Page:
ENV

Section: User Commands (1)
Updated: April 2020
Page Index
 

NAME

env - run a program in a modified environment  

SYNOPSIS

env [,OPTION/]... [,-/] [,NAME=VALUE/]... [,COMMAND /[,ARG/]...]  

DESCRIPTION

Set each NAME to VALUE in the environment and run COMMAND.

Mandatory arguments to long options are mandatory for short options too.

-i, --ignore-environment
start with an empty environment
-0, --null
end each output line with NUL, not newline
-u, --unset=,NAME/
remove variable from the environment
-C, --chdir=,DIR/
change working directory to DIR
-S, --split-string=,S/
process and split S into separate arguments; used to pass multiple arguments on shebang lines
--block-signal[=,SIG/]
block delivery of SIG signal(s) to COMMAND
--default-signal[=,SIG/]
reset handling of SIG signal(s) to the default
--ignore-signal[=,SIG/]
set handling of SIG signals(s) to do nothing
--list-signal-handling
list non default signal handling to stderr
-v, --debug
print verbose information for each processing step
--help
display this help and exit
--version
output version information and exit

A mere - implies -i. If no COMMAND, print the resulting environment.

SIG may be a signal name like 'PIPE', or a signal number like '13'. Without SIG, all known signals are included. Multiple signals can be comma-separated.  

OPTIONS

 

-S/--split-string usage in scripts

The -S option allows specifying multiple parameters in a script. Running a script named 1.pl containing the following first line:

#!/usr/bin/env -S perl -w -T
...

Will execute perl -w -T 1.pl.

Without the '-S' parameter the script will likely fail with:

/usr/bin/env: 'perl -w -T': No such file or directory

See the full documentation for more details.

 

--default-signal[=SIG] usage

This option allows setting a signal handler to its default action, which is not possible using the traditional shell trap command. The following example ensures that seq will be terminated by SIGPIPE no matter how this signal is being handled in the process invoking the command.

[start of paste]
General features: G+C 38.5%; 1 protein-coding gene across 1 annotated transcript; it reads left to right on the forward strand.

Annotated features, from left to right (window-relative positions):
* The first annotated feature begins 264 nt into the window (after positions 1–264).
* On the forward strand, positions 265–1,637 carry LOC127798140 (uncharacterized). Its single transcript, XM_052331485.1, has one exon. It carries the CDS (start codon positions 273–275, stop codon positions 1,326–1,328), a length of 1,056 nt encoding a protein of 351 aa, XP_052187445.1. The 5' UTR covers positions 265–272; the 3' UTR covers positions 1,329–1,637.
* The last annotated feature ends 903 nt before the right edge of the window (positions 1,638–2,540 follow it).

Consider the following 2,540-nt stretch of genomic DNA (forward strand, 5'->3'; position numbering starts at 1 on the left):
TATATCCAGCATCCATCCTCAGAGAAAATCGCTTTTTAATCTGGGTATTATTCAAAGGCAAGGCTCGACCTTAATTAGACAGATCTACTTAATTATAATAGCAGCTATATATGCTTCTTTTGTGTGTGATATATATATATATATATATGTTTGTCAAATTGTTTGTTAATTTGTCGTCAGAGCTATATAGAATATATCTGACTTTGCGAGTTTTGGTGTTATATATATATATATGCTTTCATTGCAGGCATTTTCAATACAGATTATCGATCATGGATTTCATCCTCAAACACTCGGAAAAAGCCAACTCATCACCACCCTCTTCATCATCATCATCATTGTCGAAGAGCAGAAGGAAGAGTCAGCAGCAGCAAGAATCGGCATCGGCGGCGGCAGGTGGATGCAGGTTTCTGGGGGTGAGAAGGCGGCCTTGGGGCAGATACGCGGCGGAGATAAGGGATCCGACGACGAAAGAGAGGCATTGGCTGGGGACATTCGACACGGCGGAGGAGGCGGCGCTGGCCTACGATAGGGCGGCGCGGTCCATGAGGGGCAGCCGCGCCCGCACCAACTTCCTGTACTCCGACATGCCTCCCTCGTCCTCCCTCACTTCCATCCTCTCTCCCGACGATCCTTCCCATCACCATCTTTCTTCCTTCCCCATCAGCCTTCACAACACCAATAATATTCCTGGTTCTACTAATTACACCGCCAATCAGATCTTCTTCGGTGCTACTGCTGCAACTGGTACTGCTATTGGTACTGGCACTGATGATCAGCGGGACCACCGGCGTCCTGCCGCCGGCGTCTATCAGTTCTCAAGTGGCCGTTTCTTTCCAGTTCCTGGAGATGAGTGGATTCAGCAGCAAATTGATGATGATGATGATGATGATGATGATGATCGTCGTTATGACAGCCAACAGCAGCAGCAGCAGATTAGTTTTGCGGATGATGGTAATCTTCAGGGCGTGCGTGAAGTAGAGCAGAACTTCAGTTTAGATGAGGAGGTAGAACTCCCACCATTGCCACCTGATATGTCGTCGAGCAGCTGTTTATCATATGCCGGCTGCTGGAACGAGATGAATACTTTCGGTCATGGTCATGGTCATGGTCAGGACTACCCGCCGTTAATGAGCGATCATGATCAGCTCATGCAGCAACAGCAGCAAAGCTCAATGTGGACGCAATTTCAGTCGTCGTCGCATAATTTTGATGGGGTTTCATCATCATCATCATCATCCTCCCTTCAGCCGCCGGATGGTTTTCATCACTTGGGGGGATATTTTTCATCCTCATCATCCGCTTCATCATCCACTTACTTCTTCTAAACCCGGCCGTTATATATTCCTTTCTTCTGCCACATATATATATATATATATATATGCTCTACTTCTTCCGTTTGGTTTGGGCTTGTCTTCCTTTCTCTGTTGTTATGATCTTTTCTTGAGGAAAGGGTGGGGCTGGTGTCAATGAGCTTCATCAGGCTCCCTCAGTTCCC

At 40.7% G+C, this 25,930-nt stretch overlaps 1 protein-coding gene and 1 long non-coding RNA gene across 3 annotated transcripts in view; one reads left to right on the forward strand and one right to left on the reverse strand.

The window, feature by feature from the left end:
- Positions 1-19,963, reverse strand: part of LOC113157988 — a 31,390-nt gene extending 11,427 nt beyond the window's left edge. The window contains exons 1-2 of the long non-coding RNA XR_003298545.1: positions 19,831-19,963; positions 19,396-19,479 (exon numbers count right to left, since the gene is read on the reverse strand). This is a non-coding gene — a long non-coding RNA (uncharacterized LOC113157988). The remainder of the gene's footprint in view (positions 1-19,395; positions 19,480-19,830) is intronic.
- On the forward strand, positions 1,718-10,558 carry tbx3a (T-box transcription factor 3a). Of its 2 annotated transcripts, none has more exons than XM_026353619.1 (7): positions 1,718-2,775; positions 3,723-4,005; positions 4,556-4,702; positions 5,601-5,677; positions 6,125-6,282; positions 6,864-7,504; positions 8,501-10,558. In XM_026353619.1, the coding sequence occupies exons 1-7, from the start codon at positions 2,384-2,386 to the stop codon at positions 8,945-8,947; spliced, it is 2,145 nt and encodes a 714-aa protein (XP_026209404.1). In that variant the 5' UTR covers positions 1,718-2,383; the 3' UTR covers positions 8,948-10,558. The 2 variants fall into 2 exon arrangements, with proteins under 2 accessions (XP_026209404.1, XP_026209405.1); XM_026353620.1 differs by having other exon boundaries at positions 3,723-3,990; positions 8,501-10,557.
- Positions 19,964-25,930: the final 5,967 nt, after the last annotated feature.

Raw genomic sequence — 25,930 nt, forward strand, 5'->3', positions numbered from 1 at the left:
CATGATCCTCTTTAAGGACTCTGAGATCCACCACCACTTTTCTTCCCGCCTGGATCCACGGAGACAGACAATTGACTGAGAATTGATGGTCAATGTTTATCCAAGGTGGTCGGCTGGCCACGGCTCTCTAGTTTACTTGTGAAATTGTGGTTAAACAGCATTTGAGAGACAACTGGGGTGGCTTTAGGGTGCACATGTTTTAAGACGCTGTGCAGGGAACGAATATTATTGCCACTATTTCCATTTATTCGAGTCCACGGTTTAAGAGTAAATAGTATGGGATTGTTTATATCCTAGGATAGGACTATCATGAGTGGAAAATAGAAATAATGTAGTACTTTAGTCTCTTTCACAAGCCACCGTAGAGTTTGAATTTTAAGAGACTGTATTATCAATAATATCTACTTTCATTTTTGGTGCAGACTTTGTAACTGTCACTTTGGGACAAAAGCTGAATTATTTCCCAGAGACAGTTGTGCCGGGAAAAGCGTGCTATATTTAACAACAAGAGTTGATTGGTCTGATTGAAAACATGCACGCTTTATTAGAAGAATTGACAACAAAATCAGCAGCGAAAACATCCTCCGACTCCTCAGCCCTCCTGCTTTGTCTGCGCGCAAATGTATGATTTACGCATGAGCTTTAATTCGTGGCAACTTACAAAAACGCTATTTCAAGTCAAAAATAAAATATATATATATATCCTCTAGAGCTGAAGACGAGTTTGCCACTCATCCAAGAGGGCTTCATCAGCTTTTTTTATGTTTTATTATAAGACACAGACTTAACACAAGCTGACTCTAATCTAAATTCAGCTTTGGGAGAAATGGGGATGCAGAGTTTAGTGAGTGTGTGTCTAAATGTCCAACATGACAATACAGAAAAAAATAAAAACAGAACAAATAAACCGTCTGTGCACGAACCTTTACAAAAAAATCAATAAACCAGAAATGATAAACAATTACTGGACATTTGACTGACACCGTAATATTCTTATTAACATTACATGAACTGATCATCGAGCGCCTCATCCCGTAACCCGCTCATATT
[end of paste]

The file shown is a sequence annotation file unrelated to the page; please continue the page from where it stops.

sh -c 'env --default-signal=PIPE seq inf | head -n1'

 

NOTES

POSIX's exec(2) pages says:
"many existing applications wrongly assume that they start with certain signals set to the default action and/or unblocked.... Therefore, it is best not to block or ignore signals across execs without explicit reason to do so, and especially not to block signals across execs of arbitrary (not closely cooperating) programs."
 

AUTHOR

Written by Richard Mlynarik, David MacKenzie, and Assaf Gordon.  

REPORTING BUGS

GNU coreutils online help: <https://www.gnu.org/software/coreutils/>
Report any translation bugs to <https://translationproject.org/team/>  

COPYRIGHT

Copyright © 2020 Free Software Foundation, Inc. License GPLv3+: GNU GPL version 3 or later <https://gnu.org/licenses/gpl.html>.
This is free software: you are free to change and redistribute it. There is NO WARRANTY, to the extent permitted by law.  

SEE ALSO

sigaction(2), sigprocmask(2), signal(7)


Full documentation <https://www.gnu.org/software/coreutils/env>
or available locally via: info '(coreutils) env invocation'


 

Index

NAME
SYNOPSIS
DESCRIPTION
OPTIONS
-S/--split-string usage in scripts
--default-signal[=SIG] usage
NOTES
AUTHOR
REPORTING BUGS
COPYRIGHT
SEE ALSO
LinuxReviews : manual page archive : man1